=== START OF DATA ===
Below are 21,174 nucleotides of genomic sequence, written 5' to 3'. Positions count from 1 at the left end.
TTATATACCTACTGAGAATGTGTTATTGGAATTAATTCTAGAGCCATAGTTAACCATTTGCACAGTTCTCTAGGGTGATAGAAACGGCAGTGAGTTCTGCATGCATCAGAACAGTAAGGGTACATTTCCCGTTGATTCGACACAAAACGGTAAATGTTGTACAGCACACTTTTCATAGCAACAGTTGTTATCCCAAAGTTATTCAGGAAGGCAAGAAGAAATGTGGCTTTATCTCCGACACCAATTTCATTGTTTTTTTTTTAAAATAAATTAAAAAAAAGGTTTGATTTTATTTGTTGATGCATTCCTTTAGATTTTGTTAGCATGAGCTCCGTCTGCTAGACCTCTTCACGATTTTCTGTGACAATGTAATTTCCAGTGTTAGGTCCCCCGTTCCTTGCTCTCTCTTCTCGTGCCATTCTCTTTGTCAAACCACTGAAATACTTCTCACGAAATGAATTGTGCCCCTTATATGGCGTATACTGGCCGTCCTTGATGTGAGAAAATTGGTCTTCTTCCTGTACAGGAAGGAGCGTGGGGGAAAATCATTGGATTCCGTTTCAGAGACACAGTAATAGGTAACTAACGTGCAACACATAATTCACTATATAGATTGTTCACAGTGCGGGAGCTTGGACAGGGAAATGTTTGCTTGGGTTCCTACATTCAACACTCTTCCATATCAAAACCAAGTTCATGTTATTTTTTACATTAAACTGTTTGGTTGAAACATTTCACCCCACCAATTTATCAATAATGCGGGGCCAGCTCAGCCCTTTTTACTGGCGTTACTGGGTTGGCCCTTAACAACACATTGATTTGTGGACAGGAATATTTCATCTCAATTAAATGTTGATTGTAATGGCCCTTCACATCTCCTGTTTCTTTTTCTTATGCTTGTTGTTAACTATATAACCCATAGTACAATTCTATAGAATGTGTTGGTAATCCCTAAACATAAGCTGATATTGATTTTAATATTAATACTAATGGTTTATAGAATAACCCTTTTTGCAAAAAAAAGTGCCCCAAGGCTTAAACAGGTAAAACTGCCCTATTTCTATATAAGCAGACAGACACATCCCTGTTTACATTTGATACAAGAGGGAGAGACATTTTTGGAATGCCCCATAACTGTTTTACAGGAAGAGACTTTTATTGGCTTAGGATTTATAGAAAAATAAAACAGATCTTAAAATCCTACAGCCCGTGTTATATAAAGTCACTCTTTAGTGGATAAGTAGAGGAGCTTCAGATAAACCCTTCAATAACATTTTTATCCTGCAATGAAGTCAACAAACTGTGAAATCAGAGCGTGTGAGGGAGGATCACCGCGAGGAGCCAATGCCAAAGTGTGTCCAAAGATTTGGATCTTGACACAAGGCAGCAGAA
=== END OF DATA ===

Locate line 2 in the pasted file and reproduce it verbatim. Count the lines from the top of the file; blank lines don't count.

TTATATACCTACTGAGAATGTGTTATTGGAATTAATTCTAGAGCCATAGTTAACCATTTGCACAGTTCTCTAGGGTGATAGAAACGGCAGTGAGTTCTGCATGCATCAGAACAGTAAGGGTACATTTCCCGTTGATTCGACACAAAACGGTAAATGTTGTACAGCACACTTTTCATAGCAACAGTTGTTATCCCAAAGTTATTCAGGAAGGCAAGAAGAAATGTGGCTTTATCTCCGACACCAATTTCATTGTTTTTTTTTTAAAATAAATTAAAAAAAAGGTTTGATTTTATTTGTTGATGCATTCCTTTAGATTTTGTTAGCATGAGCTCCGTCTGCTAGACCTCTTCACGATTTTCTGTGACAATGTAATTTCCAGTGTTAGGTCCCCCGTTCCTTGCTCTCTCTTCTCGTGCCATTCTCTTTGTCAAACCACTGAAATACTTCTCACGAAATGAATTGTGCCCCTTATATGGCGTATACTGGCCGTCCTTGATGTGAGAAAATTGGTCTTCTTCCTGTACAGGAAGGAGCGTGGGGGAAAATCATTGGATTCCGTTTCAGAGACACAGTAATAGGTAACTAACGTGCAACACATAATTCACTATATAGATTGTTCACAGTGCGGGAGCTTGGACAGGGAAATGTTTGCTTGGGTTCCTACATTCAACACTCTTCCATATCAAAACCAAGTTCATGTTATTTTTTACATTAAACTGTTTGGTTGAAACATTTCACCCCACCAATTTATCAATAATGCGGGGCCAGCTCAGCCCTTTTTACTGGCGTTACTGGGTTGGCCCTTAACAACACATTGATTTGTGGACAGGAATATTTCATCTCAATTAAATGTTGATTGTAATGGCCCTTCACATCTCCTGTTTCTTTTTCTTATGCTTGTTGTTAACTATATAACCCATAGTACAATTCTATAGAATGTGTTGGTAATCCCTAAACATAAGCTGATATTGATTTTAATATTAATACTAATGGTTTATAGAATAACCCTTTTTGCAAAAAAAAGTGCCCCAAGGCTTAAACAGGTAAAACTGCCCTATTTCTATATAAGCAGACAGACACATCCCTGTTTACATTTGATACAAGAGGGAGAGACATTTTTGGAATGCCCCATAACTGTTTTACAGGAAGAGACTTTTATTGGCTTAGGATTTATAGAAAAATAAAACAGATCTTAAAATCCTACAGCCCGTGTTATATAAAGTCACTCTTTAGTGGATAAGTAGAGGAGCTTCAGATAAACCCTTCAATAACATTTTTATCCTGCAATGAAGTCAACAAACTGTGAAATCAGAGCGTGTGAGGGAGGATCACCGCGAGGAGCCAATGCCAAAGTGTGTCCAAAGATTTGGATCTTGACACAAGGCAGCAGAA